A Catalan Jew's Concise Wisdom
“Tell a blind man his house is on fire and he will reply, ‘I wish I could see that!’”
“I don’t like having white hair but I like even less when it falls out. Isn’t it sad to worry about the loss of something one dislikes?”
“My son, I prefer to see you hunting lions than running after a woman.”
“A wise man is asked what he thinks of marriage. His reply: “It’s a month-long magnificent experience, followed by a lifelong nightmare.”
These and over 750 other incisive observations were collected around the year 1300 by the Catalan Jewish author, Judah (Jafuda) Bonsenyor. The resulting anthology, although apparently never translated into English, appeared in February from Les Éditions de la Merci as “Words of Wisdom From a Catalan Jew,” rendered into French by the poet and translator Patrick Gifreu. As Gifreu points out in a perceptive introduction, the 13th century was a “golden age of Catalan Judaism,” for scholars such as Nahmanides and others. After medical studies, Bonsenyor followed in the footsteps of his father, Astruc Bonsenyor, a Royal interpreter and translator. King James II of Aragon likely asked Bonsenyor to compile this book as a manual for the royal children. Most Catalan Jews of the day published in Hebrew or Arabic, the two main languages of intellectual discourse. Bonsenyor’s book remains the only surviving example of a Catalan Jew in the Middle Ages expressing himself in the Catalan language.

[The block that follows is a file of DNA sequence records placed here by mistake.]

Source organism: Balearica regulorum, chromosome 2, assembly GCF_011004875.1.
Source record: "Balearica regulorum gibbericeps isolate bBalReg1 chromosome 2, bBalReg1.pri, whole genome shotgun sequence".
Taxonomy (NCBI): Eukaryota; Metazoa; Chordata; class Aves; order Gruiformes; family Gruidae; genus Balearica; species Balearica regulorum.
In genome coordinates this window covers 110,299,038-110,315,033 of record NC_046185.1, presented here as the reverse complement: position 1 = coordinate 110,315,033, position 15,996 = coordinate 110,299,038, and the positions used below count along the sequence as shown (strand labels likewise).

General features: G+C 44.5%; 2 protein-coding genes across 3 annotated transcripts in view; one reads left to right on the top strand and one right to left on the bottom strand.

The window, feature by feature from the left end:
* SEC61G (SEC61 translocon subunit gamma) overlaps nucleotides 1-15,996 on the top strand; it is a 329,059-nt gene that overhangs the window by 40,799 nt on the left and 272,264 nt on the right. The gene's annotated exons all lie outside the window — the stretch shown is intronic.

As you might expect, there is a high degree of Yiddishkeit in “Words of Wisdom,” inspired by such previous collections of maxims and proverbs as “Choice of Pearls,” (Mibḥar ha-Peninim) which has long been attributed to Solomon Ibn Gabirol. One Sukkot-themed maxim from Bonsenyor informs us that a man should try to be like a yellow citron (etrog), i. e., good through and through. Under the heading of “Pride and Arrogance” is the following: “We tell a prideful man who won’t deign to speak: ‘Talk! God himself spoke to Moses.’”
Bonsenyor also adapts the familiar Talmudic adage “Honor your doctor before you need him” to read as follows: “Honor your physician before you are ill.” Other proverbs whose origins remain unknown were translated from the Arabic, but were quite possibly written by Jewish authors, who published in that language at the time. This intriguingly savory document is proudly presented in the author’s preface by “I, Jafuda, Jew of Barcelona, son of Astruc Bonsenyor…”
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